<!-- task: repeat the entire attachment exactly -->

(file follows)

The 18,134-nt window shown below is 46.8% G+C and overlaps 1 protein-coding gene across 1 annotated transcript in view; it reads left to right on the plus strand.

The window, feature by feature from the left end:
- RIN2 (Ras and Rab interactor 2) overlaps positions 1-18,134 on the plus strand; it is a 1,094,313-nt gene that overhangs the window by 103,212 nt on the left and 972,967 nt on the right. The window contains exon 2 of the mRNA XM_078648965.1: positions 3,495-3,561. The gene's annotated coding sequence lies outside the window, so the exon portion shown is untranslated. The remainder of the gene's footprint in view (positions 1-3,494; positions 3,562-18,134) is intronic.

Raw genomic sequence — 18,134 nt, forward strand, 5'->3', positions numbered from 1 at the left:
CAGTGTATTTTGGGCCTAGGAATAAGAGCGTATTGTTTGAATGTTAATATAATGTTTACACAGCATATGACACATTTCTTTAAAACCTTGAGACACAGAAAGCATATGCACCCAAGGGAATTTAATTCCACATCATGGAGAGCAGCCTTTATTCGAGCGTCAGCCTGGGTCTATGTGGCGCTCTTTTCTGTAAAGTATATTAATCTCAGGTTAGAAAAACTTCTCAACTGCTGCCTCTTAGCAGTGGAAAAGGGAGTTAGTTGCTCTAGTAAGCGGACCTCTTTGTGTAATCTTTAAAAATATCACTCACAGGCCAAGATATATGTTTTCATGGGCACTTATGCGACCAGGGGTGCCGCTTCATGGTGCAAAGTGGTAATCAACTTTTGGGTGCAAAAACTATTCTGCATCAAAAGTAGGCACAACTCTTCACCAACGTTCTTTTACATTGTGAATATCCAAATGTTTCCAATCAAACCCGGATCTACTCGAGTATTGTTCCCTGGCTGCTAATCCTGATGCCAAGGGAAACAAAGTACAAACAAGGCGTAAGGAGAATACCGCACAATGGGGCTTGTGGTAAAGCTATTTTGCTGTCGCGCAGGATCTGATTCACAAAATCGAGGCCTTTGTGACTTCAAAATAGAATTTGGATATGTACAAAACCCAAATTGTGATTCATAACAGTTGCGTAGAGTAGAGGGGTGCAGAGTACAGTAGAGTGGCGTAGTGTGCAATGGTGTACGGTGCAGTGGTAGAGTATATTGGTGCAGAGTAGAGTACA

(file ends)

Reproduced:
The 18,134-nt window shown below is 46.8% G+C and overlaps 1 protein-coding gene across 1 annotated transcript in view; it reads left to right on the plus strand.

The window, feature by feature from the left end:
- RIN2 (Ras and Rab interactor 2) overlaps positions 1-18,134 on the plus strand; it is a 1,094,313-nt gene that overhangs the window by 103,212 nt on the left and 972,967 nt on the right. The window contains exon 2 of the mRNA XM_078648965.1: positions 3,495-3,561. The gene's annotated coding sequence lies outside the window, so the exon portion shown is untranslated. The remainder of the gene's footprint in view (positions 1-3,494; positions 3,562-18,134) is intronic.

Raw genomic sequence — 18,134 nt, forward strand, 5'->3', positions numbered from 1 at the left:
CAGTGTATTTTGGGCCTAGGAATAAGAGCGTATTGTTTGAATGTTAATATAATGTTTACACAGCATATGACACATTTCTTTAAAACCTTGAGACACAGAAAGCATATGCACCCAAGGGAATTTAATTCCACATCATGGAGAGCAGCCTTTATTCGAGCGTCAGCCTGGGTCTATGTGGCGCTCTTTTCTGTAAAGTATATTAATCTCAGGTTAGAAAAACTTCTCAACTGCTGCCTCTTAGCAGTGGAAAAGGGAGTTAGTTGCTCTAGTAAGCGGACCTCTTTGTGTAATCTTTAAAAATATCACTCACAGGCCAAGATATATGTTTTCATGGGCACTTATGCGACCAGGGGTGCCGCTTCATGGTGCAAAGTGGTAATCAACTTTTGGGTGCAAAAACTATTCTGCATCAAAAGTAGGCACAACTCTTCACCAACGTTCTTTTACATTGTGAATATCCAAATGTTTCCAATCAAACCCGGATCTACTCGAGTATTGTTCCCTGGCTGCTAATCCTGATGCCAAGGGAAACAAAGTACAAACAAGGCGTAAGGAGAATACCGCACAATGGGGCTTGTGGTAAAGCTATTTTGCTGTCGCGCAGGATCTGATTCACAAAATCGAGGCCTTTGTGACTTCAAAATAGAATTTGGATATGTACAAAACCCAAATTGTGATTCATAACAGTTGCGTAGAGTAGAGGGGTGCAGAGTACAGTAGAGTGGCGTAGTGTGCAATGGTGTACGGTGCAGTGGTAGAGTATATTGGTGCAGAGTAGAGTACA